Elaine Fournier watches construction workers erect a spacious new building on the site formerly occupied by her old rental trailer. It’s a ritual she’s kept daily since her unit was moved off the lot.

Fournier isn’t bitter. She’s counting the days until she and five volunteers can move Open Hands – Open Heart into the new 24-by-42-foot space. Fournier founded the nonprofit group in 2008 to clothe some of the area’s neediest children with donated new and used items.

Governed by the Saco Food Pantry and situated on an adjacent lot, the clothing-reuse project previously was housed in the 8-by-24-foot trailer. It was cramped from the start, with Fournier neatly packing every available inch of space with clothing, toys and schools supplies. The excess, nearly 50 30-gallon plastic bins, were stored at Fournier’s and other volunteers’ private residences.

Enter Leo Menard of Saco, who happened upon the clothing center while dropping off donated goods for the food pantry. He was slack-jawed upon entering the trailer.

“(Fournier) had clothing stacked from floor to ceiling in that place – with just a 2-foot path to walk through,” said Menard.

Menard immediately conceived a building expansion to be headed by Saco Bay Rotary Club and the Saco-Biddeford Rotary, with auxiliary support coming from businesses and community members.

His $196,000 project proposal included financing to install a full basement and commercial-sized washer and dryer units and funding for other upgrades to the pantry’s main building to install a walk-in freezer, back-up generator, new roof, insulation, replacement windows and vinyl siding to make the two properties uniform in appearance.

To date, $122,000 in services and in-kind donations have been received. Menard said using donated materials and volunteer labor has significantly kept costs down.

Not slated to begin until late August, with a completion date of January 2011, the project is well ahead of schedule.

“Many (trades people) made themselves available to do the work during the first week in August,” Menard said. “We have already laid the foundation, framed the building, roughed in the plumbing and finished the roof. At this rate, (Fournier) will be in there in October. The sole snafu has been labor — there are more workers available to realize the project than materials to do the job.”

Menard recently took out a small loan to buy materials until more money comes in.

“I can’t tell people ‘you can’t come work because we don’t have materials.’” he said.

And, getting “the goods” into the hands of those who need them most is what every aspect of this project is about. Open Hands – Open Heart was founded in honor of Fournier’s sister, the late Dee Closer. A registered nurse, Closer fell on hard times and could not provide for her family. So, she signed up for services at the food pantry.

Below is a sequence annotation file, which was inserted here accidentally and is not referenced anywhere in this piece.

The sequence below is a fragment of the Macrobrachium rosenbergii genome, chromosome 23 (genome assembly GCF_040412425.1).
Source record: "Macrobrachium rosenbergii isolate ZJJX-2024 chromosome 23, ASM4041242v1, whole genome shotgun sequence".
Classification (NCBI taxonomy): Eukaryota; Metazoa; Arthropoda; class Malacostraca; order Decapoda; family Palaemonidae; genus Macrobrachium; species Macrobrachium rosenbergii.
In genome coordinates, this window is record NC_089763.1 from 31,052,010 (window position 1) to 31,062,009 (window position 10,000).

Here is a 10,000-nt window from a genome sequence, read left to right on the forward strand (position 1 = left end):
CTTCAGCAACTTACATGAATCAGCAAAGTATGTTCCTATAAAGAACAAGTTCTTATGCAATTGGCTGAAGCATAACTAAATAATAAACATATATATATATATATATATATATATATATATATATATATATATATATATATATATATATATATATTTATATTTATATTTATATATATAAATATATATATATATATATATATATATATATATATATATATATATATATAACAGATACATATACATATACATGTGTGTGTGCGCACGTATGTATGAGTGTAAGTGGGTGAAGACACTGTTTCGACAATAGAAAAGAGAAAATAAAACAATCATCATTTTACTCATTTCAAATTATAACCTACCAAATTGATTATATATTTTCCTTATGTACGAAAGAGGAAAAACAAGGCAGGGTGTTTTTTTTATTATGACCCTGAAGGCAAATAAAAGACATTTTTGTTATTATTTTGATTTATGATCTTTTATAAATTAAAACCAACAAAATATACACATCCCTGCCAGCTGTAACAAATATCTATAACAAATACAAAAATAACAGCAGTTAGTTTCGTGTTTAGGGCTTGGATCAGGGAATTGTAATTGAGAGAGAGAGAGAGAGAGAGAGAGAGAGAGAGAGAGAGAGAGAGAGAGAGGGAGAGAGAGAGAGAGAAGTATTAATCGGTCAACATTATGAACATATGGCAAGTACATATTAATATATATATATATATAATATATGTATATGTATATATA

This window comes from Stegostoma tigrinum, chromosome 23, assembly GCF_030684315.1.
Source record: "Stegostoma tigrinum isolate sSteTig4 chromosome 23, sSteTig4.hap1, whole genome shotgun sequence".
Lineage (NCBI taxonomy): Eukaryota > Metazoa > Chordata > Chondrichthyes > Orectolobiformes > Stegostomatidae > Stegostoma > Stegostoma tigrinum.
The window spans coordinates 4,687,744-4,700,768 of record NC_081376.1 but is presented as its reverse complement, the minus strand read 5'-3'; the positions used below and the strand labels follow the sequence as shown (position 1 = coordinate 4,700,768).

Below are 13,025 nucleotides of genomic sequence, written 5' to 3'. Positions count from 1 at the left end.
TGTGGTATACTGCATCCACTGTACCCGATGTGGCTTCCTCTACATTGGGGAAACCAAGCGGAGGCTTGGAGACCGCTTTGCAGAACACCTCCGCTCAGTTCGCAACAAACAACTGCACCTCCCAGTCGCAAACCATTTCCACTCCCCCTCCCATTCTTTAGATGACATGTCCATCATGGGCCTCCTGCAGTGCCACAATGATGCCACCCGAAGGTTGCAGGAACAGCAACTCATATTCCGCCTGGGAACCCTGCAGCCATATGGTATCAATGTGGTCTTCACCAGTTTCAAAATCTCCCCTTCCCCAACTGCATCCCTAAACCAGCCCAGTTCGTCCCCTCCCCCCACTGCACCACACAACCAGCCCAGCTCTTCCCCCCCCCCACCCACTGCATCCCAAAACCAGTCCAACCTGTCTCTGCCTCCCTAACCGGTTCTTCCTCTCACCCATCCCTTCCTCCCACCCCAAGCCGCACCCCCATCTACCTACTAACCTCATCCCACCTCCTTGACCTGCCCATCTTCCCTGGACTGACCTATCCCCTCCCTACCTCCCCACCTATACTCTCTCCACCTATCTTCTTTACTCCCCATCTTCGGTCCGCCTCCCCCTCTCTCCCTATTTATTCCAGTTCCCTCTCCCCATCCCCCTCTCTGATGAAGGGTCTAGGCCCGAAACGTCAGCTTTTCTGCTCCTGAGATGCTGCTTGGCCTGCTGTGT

“They always treated her with dignity and respect,” Fournier said. “She said she wanted to give back to them somehow when she got on her feet again.”

Sadly, that day never came.

Closer ended her life in 2005, leaving Fournier devastated and wondering how she could help others avoid a similar end.

“I had been volunteering at the pantry and continued to do so after she died. But I knew that there was something more that I needed to do.”

Fournier discovered what that “something more” was in 2008 when she took a job as a bus driver for the Saco school system.

After seeing children board the school bus lacking proper footwear and winter clothing, Fournier got permission to place garments from the schools’ lost-and-found box and other donated items in the pantry’s small “miscellaneous items” area. The clothing-reuse project was an immediate hit, with items flying off the shelf.

“Sometimes, they’d take (clothing) out of my hands before I could put them down,” said Fournier.

Soon, a bigger processing and storage area was needed and the trailer installed on the property.

“We outgrew the space the day we moved in,” said Fournier, who is attempting to put it all into perspective as she anticipates entering a new phase of outreach.

“This building offers a new beginning for me and helps bring closure to my sister’s death. I feel like I’m giving back as she would have done. I’m a strong believer that you’ve got to have a vision before something can happen. And, I expected this to happen. I just was not expecting so much, from so many and so fast.”


Staff Writer Deborah Sayer can be contacted at 791-6308 or at: [email protected]


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